Showing posts with label Food. Show all posts
Showing posts with label Food. Show all posts

Tuesday, August 02, 2005

Confessions of a Foodie

It's no secret to those who know me that I am seriously into food. Whether I am cooking it, eating it, thinking about it or writing about it; food is a very important part of my life. I see it as something that brings people together in shared pleasure, which is always a good thing. It binds generations together through recipes passed down from long ago. The next generation building on and interpreting a living culinary heritage.

I grew up in an ethnically rich area where we ate at Greek picnics, Polish weddings, Italian home cooking and Christmas tamales from our next door neighbors. My grandmothers were both formidable cooks with completely different styles. I was a quick learner, grabbing as many of their secrets as I could.

Recently I have been busy rebuilding my Thai cooking site. I had forgotten how big the damn thing had become. It is a complex project but the work is worth it. I need to get a new camera so I can get enough pictures of food to suit me. I like to use my camera to get into kitchens of restaurants. Sometimes I even get to cook.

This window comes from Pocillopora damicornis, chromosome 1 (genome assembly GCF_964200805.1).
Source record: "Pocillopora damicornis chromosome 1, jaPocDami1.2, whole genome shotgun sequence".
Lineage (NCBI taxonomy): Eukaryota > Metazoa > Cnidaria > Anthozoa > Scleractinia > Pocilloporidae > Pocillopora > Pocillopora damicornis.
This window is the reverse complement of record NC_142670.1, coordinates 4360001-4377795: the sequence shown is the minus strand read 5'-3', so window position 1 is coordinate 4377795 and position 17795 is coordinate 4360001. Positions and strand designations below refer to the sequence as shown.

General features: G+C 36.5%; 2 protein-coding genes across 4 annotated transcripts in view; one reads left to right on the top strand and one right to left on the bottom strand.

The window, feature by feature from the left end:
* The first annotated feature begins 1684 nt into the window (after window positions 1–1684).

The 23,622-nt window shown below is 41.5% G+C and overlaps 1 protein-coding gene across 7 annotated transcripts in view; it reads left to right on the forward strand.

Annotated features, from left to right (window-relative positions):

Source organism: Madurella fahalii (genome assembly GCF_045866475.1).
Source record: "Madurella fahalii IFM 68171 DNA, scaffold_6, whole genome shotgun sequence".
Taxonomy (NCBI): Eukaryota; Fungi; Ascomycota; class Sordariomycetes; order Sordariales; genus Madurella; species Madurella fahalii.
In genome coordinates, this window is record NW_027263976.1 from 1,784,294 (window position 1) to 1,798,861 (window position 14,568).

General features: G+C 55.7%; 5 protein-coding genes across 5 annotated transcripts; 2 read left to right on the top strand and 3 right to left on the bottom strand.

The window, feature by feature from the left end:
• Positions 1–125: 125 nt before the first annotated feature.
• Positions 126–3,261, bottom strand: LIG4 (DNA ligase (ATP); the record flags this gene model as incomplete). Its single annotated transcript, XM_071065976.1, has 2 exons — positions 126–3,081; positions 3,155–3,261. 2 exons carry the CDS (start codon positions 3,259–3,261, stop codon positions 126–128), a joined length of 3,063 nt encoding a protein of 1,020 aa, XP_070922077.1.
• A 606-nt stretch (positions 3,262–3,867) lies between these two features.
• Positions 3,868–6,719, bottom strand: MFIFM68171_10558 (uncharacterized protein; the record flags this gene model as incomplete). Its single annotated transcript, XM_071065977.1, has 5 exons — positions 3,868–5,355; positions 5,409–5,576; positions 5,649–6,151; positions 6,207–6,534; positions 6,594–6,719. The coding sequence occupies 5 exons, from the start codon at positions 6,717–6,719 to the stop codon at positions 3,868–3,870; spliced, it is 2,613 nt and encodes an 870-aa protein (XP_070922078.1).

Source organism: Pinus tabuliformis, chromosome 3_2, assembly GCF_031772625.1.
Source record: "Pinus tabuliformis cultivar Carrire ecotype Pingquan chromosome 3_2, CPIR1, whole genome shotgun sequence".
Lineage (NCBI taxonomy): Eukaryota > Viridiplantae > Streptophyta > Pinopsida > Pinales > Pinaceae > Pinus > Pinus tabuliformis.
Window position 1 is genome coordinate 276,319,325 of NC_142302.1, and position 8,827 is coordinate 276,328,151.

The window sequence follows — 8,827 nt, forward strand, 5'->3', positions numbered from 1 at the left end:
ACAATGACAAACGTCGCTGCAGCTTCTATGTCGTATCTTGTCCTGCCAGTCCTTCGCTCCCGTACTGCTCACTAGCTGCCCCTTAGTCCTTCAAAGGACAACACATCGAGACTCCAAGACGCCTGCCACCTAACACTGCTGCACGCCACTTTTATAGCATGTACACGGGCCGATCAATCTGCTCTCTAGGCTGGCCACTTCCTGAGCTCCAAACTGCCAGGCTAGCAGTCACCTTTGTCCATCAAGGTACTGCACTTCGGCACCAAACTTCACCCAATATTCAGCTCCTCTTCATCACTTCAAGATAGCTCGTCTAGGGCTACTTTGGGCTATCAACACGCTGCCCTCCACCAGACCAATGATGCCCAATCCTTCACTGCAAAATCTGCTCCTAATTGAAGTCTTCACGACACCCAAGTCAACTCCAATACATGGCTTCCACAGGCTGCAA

Thursday, May 12, 2005

Fried Rice With Basil

Fried Rice With Basil - Koa Pad Krapao

This is a tasty and fragrant dish that is easy to make. Any meat will do, or you can substitute fried tofu for the meat if preparing a vegetarian meal.


  • 6 cloves Garlic, peeled and finely chopped
  • 2 Teaspoons Fresh Thai Hot Chili, finely chopped
  • 6 Tablespoon Vegetable Oil
  • 1 Pound Fresh Chicken, pork or shrimp, cut into bite-sized pieces
  • 2 Pound Cooked Jasmine rice, preferably chilled overnight
  • 2 Tablespoon Fish Sauce
  • 2 Tablespoon Sugar
  • 2 Tablespoon Soy Sauce
  • 4 Tablespoon Green Onions, finely sliced
  • 8 Tablespoon Fresh Sweet Basil Leaves
  • 2 Teaspoons Fresh Coriander Root, chopped


  1. Heat oil in a wok or fry pan.
  2. Stir-fry garlic until golden.
  3. Add Chili and chicken, cook until done.